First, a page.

Why bother going to the cinema?

I took my mum to the cinema to see PHILOMENA last night…

The last time we saw a film together was in 1978 when she took me to see STAR WARS for the second time. I remember chatting to an old lady on the bus on the way there and telling her how excited I was, and she tried to look sympathetic but told me she didn’t understand any of that spaceman stuff.

That wasn’t mum’s last ever visit to the flicks – not long after she saw ABBA: THE MOVIE and had a great time – but she stayed away after that. It was around this time that my dad, one of those people who has to have the latest gadget*, bought a VHS recorder. Why go to the movies when you can watch them at home? A man used to come door-to-door on our Hornsey estate with a typed, mimeographed list of films available to rent. Our first ever VHS rental was SMOKEY AND THE BANDIT, and I would scan the list for more, intrigued to know what kind of movie LEMON POPSICLE could be (there were no illustrations whatsoever to give us any hints or clues). I begged dad to let us rent FLASH GORDON, only for him to point out that the film listed was actually FLESH GORDON and not entirely suitable for children (he, uh, saves the Earth from Emperor Wang’s incredible sex ray, according to the trailer)…

Things got better, of course. To the point where I have HD TV, a Blu-Ray player, 5.1 digital surround sound, Sky Movies, and Apple TV with Netflix streaming and a few hundred DVDs and Blu-Ray discs. If the robot occupation ever did become a reality, I’d be well set for the rest of my life.

But I still go to the movies. In fact, I reckon I’ve already seen more films in the cinema this year than any other. So why, when you take into consideration getting a babysitter, paying for parking and over ten quid for a ticket, do I still go to the cinema?

In short, the memories.

For example…

Seeing all the STAR WARS movies

Going to the West End for the first time with dad to see THE PINK PANTHER STRIKES AGAIN. I don’t remember much about the film, but remember the bright lights of the stores and restaurants in Chinatown making a big impression.

Going on a school trip to see SNOW WHITE AND THE SEVEN DWARFS after we did it as a school play (I was Grumpy… typecast from the start).

Watching GHOST BUSTERS on a ferry to Ireland in a storm. The ship listing heavily from side to side added considerably to the feeling of horror and unease.

Watching THE GOONIES while on a soccer exchange in California. I was horribly homesick, but this had me hooting with laughter.

Swinging on lampposts and singing the Raiders’ theme after seeing INDIANA JONES AND THE LAST CRUSADE.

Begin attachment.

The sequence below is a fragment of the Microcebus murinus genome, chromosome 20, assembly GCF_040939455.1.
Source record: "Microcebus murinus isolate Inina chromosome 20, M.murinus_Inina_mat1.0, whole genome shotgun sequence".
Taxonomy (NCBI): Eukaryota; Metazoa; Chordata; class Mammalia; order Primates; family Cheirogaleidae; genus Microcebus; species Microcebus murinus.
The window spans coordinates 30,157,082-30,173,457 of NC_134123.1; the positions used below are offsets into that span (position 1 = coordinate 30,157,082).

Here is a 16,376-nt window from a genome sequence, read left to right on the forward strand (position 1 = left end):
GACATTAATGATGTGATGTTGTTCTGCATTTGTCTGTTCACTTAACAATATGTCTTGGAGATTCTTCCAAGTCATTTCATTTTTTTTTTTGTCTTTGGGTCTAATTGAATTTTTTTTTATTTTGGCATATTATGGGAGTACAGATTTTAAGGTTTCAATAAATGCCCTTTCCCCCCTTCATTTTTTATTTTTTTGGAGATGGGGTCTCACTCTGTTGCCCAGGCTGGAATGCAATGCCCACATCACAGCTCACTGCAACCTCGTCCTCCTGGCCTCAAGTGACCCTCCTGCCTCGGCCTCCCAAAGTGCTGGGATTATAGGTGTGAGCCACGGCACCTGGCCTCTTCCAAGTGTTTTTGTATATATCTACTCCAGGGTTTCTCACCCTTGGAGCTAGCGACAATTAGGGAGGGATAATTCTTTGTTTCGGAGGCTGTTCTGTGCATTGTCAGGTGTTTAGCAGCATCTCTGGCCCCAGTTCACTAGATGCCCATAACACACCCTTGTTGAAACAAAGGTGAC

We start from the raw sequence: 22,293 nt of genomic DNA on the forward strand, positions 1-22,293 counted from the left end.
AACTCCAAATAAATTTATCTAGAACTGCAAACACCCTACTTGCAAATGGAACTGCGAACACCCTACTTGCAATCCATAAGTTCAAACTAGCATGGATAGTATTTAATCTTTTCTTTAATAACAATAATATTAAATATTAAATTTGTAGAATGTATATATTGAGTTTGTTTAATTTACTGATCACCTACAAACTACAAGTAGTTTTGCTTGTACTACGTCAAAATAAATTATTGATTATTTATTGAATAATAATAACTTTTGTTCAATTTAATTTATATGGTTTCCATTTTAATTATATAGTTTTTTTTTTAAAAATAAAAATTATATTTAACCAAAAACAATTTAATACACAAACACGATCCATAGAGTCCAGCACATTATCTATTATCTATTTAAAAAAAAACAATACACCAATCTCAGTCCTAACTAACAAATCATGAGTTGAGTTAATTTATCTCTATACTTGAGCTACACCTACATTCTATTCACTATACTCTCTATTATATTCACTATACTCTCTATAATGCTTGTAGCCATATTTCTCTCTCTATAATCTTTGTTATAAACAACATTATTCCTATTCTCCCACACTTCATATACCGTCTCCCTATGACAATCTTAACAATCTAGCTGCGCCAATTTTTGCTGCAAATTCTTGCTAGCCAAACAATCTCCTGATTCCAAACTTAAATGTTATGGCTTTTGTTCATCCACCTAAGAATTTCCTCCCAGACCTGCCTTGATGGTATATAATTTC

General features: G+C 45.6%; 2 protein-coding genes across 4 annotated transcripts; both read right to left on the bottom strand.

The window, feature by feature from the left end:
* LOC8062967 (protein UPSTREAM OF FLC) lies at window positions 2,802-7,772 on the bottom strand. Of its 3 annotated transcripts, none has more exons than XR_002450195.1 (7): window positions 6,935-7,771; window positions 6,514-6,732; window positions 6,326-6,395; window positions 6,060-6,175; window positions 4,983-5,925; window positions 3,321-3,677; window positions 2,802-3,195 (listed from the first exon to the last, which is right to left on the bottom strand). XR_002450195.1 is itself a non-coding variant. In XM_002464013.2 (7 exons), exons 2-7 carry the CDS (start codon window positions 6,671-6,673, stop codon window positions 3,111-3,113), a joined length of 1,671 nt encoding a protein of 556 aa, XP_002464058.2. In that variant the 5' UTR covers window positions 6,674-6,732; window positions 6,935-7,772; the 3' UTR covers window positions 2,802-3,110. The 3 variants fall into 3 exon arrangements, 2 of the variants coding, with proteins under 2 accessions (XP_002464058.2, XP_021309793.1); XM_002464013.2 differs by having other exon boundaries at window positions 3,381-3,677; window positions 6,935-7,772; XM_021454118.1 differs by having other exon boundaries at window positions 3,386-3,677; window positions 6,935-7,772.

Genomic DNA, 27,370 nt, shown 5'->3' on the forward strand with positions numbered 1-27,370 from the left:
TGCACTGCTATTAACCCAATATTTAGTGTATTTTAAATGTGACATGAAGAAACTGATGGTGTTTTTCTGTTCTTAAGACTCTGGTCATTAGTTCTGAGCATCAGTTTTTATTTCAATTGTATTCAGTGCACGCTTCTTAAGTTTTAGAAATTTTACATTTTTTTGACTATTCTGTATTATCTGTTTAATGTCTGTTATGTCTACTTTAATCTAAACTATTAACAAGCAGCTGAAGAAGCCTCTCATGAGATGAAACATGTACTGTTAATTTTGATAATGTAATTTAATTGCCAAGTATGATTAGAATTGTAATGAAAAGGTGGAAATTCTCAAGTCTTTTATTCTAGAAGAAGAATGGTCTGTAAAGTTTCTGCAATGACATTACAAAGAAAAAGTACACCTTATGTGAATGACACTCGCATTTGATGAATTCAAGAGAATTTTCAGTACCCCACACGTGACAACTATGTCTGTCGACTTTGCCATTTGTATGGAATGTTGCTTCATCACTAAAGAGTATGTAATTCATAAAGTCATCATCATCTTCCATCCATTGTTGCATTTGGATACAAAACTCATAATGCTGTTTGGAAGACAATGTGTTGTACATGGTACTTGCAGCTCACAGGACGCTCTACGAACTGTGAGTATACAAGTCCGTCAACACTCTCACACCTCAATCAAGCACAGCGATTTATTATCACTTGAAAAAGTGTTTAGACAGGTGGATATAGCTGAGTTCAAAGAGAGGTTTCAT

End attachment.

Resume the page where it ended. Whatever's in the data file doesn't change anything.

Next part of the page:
Bluffing my way into TOTAL RECALL with my best mate Tim (our first 18 movie – we were only 17… yes, shocking, I know).

Deciding to see GOODFELLAS with my A-level drama class after going to the West End to see a play, only to discover that it had closed the previous week (a great bit of planning on the part of our drama teacher). In the row in front of us were a pair of little old ladies who must have just come from the wrestling as they revelled in the film’s visceral violence while sucking on bonbons.

Bumping into Claire at a screening of ROBIN HOOD: PRINCE OF THIEVES. We weren’t seeing each other at the time, but it’s since become “our film”… aww, stop puking at the back.

My first free preview of a movie was CASINO, hosted by Transworld, the publishers of the book. Free food and drink and a private cinema?! Nice. I could get used to this.

Taking Claire to see RESERVOIR DOGS and knowing that she was the girl for me.

Taking my young nephew to see the 1997 re-release of STAR WARS (he fell asleep).

Watching SKYFALL with the kids – their first cinema Bond movie – and seeing their little faces light up at the big screen mayhem.

And many more that I won’t bore you with now, but these are all about sharing an experience that you can’t get when sitting in your own living room. I always feel a tension when a film begins. Partly it’s “will that twat who was chatting all through the trailers continue to do so through the film?”, but it’s more to do with what kind of emotional rollercoaster is this story going to take me and my companions on today?

Going with mum last night was a shared experience. Having a drink and a chat before the film, I learned stuff about her that I never knew before. Watching the film we laughed and cried together, and I suppressed a giggle when she called the nuns “Bitches” just a little too loudly near the end.

And that’s why I go to the movies.

*An expensive habit that I’ve inherited from him big time.

Advertisements